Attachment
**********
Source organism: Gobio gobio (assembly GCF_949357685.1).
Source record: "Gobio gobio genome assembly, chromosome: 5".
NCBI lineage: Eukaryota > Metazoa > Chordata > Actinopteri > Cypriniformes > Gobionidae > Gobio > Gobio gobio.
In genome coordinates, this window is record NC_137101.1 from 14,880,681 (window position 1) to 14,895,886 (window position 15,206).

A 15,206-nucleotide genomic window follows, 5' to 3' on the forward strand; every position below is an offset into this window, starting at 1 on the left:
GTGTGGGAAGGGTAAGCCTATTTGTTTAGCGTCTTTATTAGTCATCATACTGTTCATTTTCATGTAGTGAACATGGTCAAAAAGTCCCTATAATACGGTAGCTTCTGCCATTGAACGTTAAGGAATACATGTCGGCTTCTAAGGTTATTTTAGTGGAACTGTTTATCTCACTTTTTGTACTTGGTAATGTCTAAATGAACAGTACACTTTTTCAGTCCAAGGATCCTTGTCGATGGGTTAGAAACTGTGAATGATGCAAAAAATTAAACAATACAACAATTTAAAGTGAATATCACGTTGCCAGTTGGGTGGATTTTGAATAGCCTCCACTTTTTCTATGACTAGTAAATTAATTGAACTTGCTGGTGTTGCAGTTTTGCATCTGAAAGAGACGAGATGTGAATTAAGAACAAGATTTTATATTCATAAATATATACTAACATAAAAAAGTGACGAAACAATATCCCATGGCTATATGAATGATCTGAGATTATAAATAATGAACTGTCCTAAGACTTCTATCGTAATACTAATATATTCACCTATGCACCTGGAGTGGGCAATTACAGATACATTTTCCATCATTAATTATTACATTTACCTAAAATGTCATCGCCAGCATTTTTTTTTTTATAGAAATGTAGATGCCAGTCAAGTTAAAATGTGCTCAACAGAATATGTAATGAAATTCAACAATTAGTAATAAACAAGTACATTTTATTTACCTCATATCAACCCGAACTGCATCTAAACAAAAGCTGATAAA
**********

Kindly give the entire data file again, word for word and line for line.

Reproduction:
Source organism: Gobio gobio (assembly GCF_949357685.1).
Source record: "Gobio gobio genome assembly, chromosome: 5".
NCBI lineage: Eukaryota > Metazoa > Chordata > Actinopteri > Cypriniformes > Gobionidae > Gobio > Gobio gobio.
In genome coordinates, this window is record NC_137101.1 from 14,880,681 (window position 1) to 14,895,886 (window position 15,206).

A 15,206-nucleotide genomic window follows, 5' to 3' on the forward strand; every position below is an offset into this window, starting at 1 on the left:
GTGTGGGAAGGGTAAGCCTATTTGTTTAGCGTCTTTATTAGTCATCATACTGTTCATTTTCATGTAGTGAACATGGTCAAAAAGTCCCTATAATACGGTAGCTTCTGCCATTGAACGTTAAGGAATACATGTCGGCTTCTAAGGTTATTTTAGTGGAACTGTTTATCTCACTTTTTGTACTTGGTAATGTCTAAATGAACAGTACACTTTTTCAGTCCAAGGATCCTTGTCGATGGGTTAGAAACTGTGAATGATGCAAAAAATTAAACAATACAACAATTTAAAGTGAATATCACGTTGCCAGTTGGGTGGATTTTGAATAGCCTCCACTTTTTCTATGACTAGTAAATTAATTGAACTTGCTGGTGTTGCAGTTTTGCATCTGAAAGAGACGAGATGTGAATTAAGAACAAGATTTTATATTCATAAATATATACTAACATAAAAAAGTGACGAAACAATATCCCATGGCTATATGAATGATCTGAGATTATAAATAATGAACTGTCCTAAGACTTCTATCGTAATACTAATATATTCACCTATGCACCTGGAGTGGGCAATTACAGATACATTTTCCATCATTAATTATTACATTTACCTAAAATGTCATCGCCAGCATTTTTTTTTTTATAGAAATGTAGATGCCAGTCAAGTTAAAATGTGCTCAACAGAATATGTAATGAAATTCAACAATTAGTAATAAACAAGTACATTTTATTTACCTCATATCAACCCGAACTGCATCTAAACAAAAGCTGATAAA